Ph.D in Multidisciplinary Science

Ph.D. programs in Architecture, Engineering, Humanities and Social Sciences, Management, and Science offer a wealth of opportunities for doctoral study with focused IT research.

In addition, for highly interdisciplinary research, an IT Track is available in the Multidisciplinary Science Ph.D. program. The IT Track is designed to allow a student to work with faculty from multiple Rensselaer departments and schools.

Information Technology Track

The IT Track in the Multidisciplinary Science PhD program is designed to prepare students for a career in interdisciplinary IT research. The IT Track requires a technical core coupled with a concentration that provides the context for the student's research. This concentration may incorporate one or more disciplines in addition to its core IT components. The IT Track focuses on research – creative and original enough to be recognized by scholars in the student's areas of concentration, both in academia and industry.


To successfully complete the IT Track of the Multidisciplinary Science PhD program and earn a PhD in Multidisciplinary Science, the student must satisfy the following four requirements: Doctoral Qualifying Exam Doctoral Concentration Doctoral Candidacy Exam Thesis Defense Examination In addition, a student must satisfy all the Institute requirements for a PhD as defined in the Rensselaer Catalog. A student should satisfy these four requirements in the order that they appear above. As a general guideline, the Doctoral Qualifying Exam should be completed following the first year of study, the Doctoral Concentration after the second year of study, and the Doctoral Candidacy Exam after the third year of study.

Doctoral Qualifying Examination (DQE)

The Doctoral Qualifying Examination (DQE) is intended to determine if a student has sufficient knowledge and ability in the core principles of IT to be formally admitted into the doctoral program. It is designed to test the student's fundamental knowledge in computing and other core areas of IT. The exam consists of four parts, each of which is an oral examination. Part 1 - IT Theory Part 2 - Technologies Part 3 - Contributing Core IT Disciplines Part 4 – Research Area

Doctoral Concentration (DC)

The Doctoral Concentration (DC) assures that the student has a sufficient level of competency in his or her selected concentration area to pursue advanced research in that area. The DC requires that a student take a minimum of five courses pertaining to the selected research concentration. The specific courses are selected with advisement from the research advisor. Example research concentrations include (but are not limited to): Computer Communications and Networks Electronic Commerce Discrete Event Simulation Data Mining and Knowledge Discovery Computational Science and Engineering Artificial Intelligence and Cognitive Science Social, Economic and Policy Studies in IT and Emerging Legal Regimes Arts, Education and Cultural Studies Cross-National Studies of IT Use Electronic Arts Communication in Technologically Mediated Contexts Human-Computer Interaction and Interface Design Modeling, Visualization and Uncertainty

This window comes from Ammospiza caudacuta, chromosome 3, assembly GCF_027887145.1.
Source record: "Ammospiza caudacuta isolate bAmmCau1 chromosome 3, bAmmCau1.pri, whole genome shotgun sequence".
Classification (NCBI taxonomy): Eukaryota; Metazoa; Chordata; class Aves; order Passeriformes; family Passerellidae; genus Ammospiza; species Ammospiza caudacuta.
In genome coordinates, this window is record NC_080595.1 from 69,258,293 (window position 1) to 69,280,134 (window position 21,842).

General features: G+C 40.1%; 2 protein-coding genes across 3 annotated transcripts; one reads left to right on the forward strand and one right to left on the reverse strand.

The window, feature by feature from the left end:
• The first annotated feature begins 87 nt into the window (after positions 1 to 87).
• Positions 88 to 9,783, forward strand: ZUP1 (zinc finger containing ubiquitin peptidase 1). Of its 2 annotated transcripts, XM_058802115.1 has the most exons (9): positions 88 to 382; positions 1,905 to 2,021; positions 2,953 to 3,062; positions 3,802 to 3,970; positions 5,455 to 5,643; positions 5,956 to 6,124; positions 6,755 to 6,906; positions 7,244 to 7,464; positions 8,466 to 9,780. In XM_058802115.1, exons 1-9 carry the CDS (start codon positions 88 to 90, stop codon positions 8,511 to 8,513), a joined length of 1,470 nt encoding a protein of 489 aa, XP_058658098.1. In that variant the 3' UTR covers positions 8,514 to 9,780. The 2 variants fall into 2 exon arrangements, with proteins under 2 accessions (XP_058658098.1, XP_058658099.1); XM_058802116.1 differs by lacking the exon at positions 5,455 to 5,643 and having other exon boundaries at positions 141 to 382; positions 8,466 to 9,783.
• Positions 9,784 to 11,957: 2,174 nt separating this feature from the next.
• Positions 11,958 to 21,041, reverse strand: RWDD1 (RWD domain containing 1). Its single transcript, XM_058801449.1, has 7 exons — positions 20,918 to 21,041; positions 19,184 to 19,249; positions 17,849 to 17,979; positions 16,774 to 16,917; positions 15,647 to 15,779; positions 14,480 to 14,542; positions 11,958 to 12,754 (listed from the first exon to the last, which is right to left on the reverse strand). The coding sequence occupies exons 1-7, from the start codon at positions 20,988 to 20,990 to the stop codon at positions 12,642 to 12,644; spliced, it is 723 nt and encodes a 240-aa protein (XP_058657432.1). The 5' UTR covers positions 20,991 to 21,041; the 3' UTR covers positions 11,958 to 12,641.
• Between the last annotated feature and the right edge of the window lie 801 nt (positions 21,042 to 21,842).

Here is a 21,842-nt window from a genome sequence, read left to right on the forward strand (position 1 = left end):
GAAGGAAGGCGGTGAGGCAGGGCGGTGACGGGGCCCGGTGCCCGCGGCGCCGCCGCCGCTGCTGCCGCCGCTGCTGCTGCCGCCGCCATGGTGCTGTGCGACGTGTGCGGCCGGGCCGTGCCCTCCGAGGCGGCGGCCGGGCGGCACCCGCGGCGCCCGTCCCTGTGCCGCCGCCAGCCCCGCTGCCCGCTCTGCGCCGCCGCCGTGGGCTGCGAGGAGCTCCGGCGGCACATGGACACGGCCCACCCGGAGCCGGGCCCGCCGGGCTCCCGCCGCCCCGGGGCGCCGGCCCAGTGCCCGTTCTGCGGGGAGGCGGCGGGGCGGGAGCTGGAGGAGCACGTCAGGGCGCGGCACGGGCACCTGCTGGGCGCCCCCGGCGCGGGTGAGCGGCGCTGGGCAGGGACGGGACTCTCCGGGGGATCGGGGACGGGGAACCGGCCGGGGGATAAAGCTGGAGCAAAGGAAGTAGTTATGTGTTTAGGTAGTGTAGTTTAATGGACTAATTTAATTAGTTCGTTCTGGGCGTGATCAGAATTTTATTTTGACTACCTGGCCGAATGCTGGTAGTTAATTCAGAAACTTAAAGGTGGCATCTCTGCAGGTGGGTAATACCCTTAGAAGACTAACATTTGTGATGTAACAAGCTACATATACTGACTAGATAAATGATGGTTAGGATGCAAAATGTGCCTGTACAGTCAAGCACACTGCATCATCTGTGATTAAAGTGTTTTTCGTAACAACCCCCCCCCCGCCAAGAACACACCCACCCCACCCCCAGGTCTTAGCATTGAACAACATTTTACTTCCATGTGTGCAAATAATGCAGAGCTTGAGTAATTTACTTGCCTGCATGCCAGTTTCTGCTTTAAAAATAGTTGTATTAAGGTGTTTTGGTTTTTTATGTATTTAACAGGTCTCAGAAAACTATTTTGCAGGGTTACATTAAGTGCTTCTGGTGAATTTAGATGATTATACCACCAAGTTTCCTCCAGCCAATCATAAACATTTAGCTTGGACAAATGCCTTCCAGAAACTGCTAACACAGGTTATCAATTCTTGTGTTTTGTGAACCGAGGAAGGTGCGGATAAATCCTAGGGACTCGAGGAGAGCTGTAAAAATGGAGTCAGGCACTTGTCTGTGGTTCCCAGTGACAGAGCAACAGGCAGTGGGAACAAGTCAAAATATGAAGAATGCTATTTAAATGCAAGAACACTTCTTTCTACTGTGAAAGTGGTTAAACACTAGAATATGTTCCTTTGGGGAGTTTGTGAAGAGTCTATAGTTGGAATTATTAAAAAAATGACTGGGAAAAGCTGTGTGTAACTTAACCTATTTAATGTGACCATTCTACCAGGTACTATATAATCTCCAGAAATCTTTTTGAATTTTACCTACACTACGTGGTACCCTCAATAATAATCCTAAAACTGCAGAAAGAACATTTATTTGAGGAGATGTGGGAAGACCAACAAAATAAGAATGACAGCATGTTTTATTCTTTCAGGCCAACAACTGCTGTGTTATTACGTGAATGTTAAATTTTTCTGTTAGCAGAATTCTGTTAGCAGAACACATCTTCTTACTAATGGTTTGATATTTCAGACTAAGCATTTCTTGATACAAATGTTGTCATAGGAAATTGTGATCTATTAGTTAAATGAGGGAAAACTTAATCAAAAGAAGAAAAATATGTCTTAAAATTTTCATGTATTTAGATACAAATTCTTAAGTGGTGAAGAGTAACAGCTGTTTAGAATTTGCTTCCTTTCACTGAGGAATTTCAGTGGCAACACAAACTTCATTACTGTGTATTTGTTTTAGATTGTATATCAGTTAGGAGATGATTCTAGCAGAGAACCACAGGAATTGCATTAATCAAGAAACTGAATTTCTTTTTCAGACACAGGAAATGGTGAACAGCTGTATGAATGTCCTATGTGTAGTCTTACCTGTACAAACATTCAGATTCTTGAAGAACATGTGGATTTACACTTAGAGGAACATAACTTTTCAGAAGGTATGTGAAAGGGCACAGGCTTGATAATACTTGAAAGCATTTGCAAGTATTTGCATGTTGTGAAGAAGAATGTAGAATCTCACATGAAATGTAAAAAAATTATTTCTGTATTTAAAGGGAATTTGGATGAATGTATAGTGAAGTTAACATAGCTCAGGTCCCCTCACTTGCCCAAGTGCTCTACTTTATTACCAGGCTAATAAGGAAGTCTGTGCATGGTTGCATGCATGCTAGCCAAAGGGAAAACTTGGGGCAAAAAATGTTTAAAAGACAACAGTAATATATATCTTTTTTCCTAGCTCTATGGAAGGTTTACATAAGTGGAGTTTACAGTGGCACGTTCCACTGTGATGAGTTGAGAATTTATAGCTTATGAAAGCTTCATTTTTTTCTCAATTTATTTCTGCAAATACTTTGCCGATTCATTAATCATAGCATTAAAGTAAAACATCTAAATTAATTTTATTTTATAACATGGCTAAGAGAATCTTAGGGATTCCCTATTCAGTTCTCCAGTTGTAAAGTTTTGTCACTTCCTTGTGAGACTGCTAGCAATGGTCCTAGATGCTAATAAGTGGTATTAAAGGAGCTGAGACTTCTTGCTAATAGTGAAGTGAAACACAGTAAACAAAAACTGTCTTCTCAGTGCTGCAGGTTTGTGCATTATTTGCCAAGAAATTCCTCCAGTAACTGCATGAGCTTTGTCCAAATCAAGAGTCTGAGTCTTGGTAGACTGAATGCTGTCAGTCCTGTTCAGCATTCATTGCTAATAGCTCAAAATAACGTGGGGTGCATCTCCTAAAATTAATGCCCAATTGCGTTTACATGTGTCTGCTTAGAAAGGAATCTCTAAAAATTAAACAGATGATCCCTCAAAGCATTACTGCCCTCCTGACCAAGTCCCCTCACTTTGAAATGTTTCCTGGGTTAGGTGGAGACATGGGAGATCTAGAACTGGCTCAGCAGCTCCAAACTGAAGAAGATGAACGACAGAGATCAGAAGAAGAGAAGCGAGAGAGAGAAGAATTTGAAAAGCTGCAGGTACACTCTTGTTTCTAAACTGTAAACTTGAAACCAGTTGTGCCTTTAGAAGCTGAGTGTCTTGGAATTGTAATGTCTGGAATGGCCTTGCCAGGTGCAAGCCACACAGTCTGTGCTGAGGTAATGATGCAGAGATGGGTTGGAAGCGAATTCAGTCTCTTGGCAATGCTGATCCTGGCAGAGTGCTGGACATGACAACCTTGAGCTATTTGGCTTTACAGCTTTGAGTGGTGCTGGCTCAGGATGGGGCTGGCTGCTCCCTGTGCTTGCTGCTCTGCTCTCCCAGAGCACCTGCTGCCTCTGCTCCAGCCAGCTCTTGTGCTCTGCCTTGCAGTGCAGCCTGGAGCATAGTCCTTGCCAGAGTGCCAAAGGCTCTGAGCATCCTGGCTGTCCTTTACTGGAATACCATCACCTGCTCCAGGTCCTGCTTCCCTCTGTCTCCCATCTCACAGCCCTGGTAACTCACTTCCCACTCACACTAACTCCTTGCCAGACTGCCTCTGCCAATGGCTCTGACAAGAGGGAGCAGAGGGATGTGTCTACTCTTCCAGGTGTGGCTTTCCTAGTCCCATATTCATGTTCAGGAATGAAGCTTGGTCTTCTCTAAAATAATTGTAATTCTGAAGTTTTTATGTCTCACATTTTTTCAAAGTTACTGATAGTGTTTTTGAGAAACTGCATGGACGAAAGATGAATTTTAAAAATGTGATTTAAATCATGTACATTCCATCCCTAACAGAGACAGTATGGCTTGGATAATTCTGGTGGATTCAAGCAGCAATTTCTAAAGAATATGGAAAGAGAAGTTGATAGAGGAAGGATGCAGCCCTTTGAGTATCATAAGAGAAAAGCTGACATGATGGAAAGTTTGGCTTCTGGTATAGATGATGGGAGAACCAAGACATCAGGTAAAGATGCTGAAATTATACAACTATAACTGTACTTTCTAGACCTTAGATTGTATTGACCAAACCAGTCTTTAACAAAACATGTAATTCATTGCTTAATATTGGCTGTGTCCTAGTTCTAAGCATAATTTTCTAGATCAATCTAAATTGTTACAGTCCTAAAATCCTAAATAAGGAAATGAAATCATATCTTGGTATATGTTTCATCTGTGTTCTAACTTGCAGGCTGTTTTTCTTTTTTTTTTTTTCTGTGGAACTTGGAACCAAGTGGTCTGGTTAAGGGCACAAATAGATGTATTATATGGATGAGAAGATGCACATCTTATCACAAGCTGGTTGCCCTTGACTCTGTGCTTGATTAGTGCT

Doctoral Candidacy Examination (DCE)

The purpose of the DCE is to determine whether the student has made satisfactory progress in his/her doctoral program, including progress in the chosen research area, and whether he/she demonstrates the ability to pursue doctoral research with distinction.

Program Outcome

Students who successfully complete this program will be able to:

  • Demonstrate core knowledge in Database Systems, Data Analytics, Software Design and Engineering, Management of Technology and Human Computer Interaction.
  • Perform independent research in an advanced science informatics area.
  • Communicate effectively with colleagues and the general public.
  • Demonstrate proficiency in research methods and analysis and able to conduct original research, making substantive contributions.